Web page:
The performances in this flick are incredible, and it is immaculately crafted. The direction is near flawless, and all members of the tiny cast are giving it their all. Fraser is impressively committed, Sink is so good and fiery, and Hong Chau is an underrated standout as Charlie’s helpful nurse friend. And I do think it is notable and praiseworthy that any movie invokes so much emotion from its audience. I was fully engrossed throughout and the last couple of minutes are so cathartic. I’m still mulling over the themes of The Whale. Charlie begs his students to “write something honest.” In a way, perhaps that’s what the film is intended to be. It is a brutal and unflinching look at humanity’s worst behaviors, from its main character’s condition to its subplot that deals with religious missionary work and the very idea of being “saved.”
Now, I figured it was only fair to give the friend I saw the movie with a chance to defend her position. Here is Rhiannon’s take on The Whale. Major spoilers follow:
“Most of your view on the movie seems to stem from the fact that you think it’s fatphobic. So I think my comments were in contrast to that. In that, no, there are people who actually live like this and actually kill themselves because of it. Psychologically there are a lot of mental health issues going into the fact that someone is literally eating themselves to death.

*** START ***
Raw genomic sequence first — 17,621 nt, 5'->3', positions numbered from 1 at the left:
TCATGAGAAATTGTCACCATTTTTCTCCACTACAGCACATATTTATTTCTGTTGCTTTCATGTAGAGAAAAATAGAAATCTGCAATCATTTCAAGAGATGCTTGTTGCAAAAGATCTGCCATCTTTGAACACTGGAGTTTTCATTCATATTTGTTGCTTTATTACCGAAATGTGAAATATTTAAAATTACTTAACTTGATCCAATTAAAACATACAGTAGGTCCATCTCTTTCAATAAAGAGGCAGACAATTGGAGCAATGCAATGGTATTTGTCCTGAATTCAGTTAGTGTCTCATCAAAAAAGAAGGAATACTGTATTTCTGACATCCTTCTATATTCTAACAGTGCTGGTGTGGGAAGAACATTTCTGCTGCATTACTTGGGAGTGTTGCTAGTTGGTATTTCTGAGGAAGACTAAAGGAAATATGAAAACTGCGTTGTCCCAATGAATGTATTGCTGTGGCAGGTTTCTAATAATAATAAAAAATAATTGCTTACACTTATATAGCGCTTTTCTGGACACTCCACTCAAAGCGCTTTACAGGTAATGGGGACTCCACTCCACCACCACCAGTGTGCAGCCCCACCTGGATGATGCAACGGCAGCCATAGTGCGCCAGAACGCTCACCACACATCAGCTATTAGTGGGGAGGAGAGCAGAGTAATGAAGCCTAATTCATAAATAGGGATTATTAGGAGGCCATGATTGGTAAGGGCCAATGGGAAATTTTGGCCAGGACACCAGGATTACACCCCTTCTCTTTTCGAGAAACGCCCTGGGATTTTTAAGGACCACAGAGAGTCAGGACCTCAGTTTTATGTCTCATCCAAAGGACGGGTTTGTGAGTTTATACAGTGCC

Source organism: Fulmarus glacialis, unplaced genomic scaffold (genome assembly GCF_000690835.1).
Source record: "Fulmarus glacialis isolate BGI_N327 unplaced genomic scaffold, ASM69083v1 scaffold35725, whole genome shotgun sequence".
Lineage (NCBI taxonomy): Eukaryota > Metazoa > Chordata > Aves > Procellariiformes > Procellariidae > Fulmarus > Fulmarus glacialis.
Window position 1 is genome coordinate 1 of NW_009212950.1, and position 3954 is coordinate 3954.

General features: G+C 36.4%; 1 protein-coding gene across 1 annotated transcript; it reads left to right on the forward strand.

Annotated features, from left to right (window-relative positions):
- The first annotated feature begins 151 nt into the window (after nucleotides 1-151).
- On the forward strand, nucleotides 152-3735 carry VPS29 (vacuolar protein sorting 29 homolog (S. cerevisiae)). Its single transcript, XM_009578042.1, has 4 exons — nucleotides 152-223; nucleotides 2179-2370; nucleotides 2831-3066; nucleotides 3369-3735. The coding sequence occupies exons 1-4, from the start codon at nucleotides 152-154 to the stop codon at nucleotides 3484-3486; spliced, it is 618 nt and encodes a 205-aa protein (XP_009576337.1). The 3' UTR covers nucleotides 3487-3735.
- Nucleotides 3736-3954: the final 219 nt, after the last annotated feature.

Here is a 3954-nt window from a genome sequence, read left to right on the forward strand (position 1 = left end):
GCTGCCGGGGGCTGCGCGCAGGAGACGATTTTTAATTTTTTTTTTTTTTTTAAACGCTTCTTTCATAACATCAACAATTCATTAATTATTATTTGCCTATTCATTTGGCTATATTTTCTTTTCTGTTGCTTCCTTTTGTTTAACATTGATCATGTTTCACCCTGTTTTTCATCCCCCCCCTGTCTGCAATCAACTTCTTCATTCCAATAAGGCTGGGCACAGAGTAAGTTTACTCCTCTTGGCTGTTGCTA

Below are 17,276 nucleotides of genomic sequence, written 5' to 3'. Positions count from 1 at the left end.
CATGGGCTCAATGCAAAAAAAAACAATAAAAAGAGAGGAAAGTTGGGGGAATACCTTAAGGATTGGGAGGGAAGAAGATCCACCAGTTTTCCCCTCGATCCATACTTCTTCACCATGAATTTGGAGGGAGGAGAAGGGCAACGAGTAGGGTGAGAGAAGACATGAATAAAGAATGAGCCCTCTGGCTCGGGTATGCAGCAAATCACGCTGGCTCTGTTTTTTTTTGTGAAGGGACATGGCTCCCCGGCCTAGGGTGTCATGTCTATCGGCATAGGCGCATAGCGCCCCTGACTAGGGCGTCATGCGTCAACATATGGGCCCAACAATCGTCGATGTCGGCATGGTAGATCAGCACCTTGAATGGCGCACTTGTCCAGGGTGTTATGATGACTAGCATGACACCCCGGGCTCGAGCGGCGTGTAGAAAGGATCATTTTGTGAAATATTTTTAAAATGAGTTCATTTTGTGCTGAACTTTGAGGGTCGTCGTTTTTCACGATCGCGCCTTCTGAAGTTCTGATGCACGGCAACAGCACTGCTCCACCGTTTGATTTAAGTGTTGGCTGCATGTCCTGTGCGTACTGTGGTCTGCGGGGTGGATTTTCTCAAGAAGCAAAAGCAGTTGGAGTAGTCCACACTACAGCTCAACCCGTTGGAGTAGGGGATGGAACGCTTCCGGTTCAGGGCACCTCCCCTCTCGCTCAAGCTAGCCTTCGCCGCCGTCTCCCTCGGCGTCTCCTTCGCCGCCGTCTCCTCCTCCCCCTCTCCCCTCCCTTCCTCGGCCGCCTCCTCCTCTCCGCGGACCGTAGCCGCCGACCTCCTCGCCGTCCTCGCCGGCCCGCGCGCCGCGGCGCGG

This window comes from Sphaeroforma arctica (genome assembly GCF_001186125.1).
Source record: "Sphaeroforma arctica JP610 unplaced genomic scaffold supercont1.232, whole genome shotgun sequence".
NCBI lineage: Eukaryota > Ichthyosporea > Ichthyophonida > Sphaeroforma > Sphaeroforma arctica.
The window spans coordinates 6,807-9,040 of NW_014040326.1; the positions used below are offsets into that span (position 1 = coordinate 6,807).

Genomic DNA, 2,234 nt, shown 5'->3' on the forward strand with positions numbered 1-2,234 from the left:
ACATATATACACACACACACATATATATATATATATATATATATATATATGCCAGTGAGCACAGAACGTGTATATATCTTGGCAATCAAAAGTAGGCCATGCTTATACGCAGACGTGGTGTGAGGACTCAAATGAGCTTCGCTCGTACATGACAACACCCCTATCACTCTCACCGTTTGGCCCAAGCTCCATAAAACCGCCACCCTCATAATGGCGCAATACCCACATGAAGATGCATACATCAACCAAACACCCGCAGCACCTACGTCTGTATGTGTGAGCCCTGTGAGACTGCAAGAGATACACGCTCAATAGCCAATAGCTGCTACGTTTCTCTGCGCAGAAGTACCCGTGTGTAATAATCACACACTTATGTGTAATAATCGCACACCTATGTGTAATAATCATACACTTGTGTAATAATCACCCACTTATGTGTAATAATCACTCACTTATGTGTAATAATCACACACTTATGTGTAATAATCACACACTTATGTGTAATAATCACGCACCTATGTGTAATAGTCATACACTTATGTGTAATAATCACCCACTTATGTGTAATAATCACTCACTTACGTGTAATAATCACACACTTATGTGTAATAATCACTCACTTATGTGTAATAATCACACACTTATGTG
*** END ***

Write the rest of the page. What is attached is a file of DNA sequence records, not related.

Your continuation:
Something Fraser says throughout the movie is ‘I was always big, but I just let it get out of control.’ There are a couple of components here, and I do think as the viewer you want to empathize with him. That’s also brought up rather explicitly, the line is something like ‘I think it’s impossible for people not to care.’ That’s juxtaposed with the idea that you are also disgusted, which is again part of the story. He is constantly asking, ‘Do you think I’m gross? Do you think I’m disgusting?’ Finally, yes. Everyone ultimately tells him yes.
The film is also about enablers. His daughter is the only person being honest with him. The church boy is enabling him, shying away from the difficult truth that there is something wrong here in the hopes of converting him. The nurse is yelling at him to not die, but she’s enabling him constantly. Somebody could only get that big if there’s someone there to help him; he would have been dead long before because how would he have taken care of himself. I guess you could bring it back to Moby Dick, a book that is one of the first things mentioned in the movie. The pirate there wastes his whole life trying to kill the whale and Charlie is wasting his whole life becoming the whale.
Where it gets even more complex is that Charlie is not a good person. He thinks he did everything he can to help his daughter after abandoning her but her mother didn’t let him see her. No, he didn’t. Sure, he sent a little money but if he knew something was wrong, why didn’t he ever visit? As shown, he’s the type of person that keeps saying ‘sorry’ but doesn’t truly apologize. He is in denial that he has done seemingly nothing good with his life and needs to convince himself that his daughter is a good person even though at this moment in time, she appears to be very cruel. He isn’t honest with himself, which is what makes his quest for honesty in others so ironic.”
That’s a very strong analysis and gives me even more to think about. I’m excited to read both sides of criticism on The Whale as award season heats up.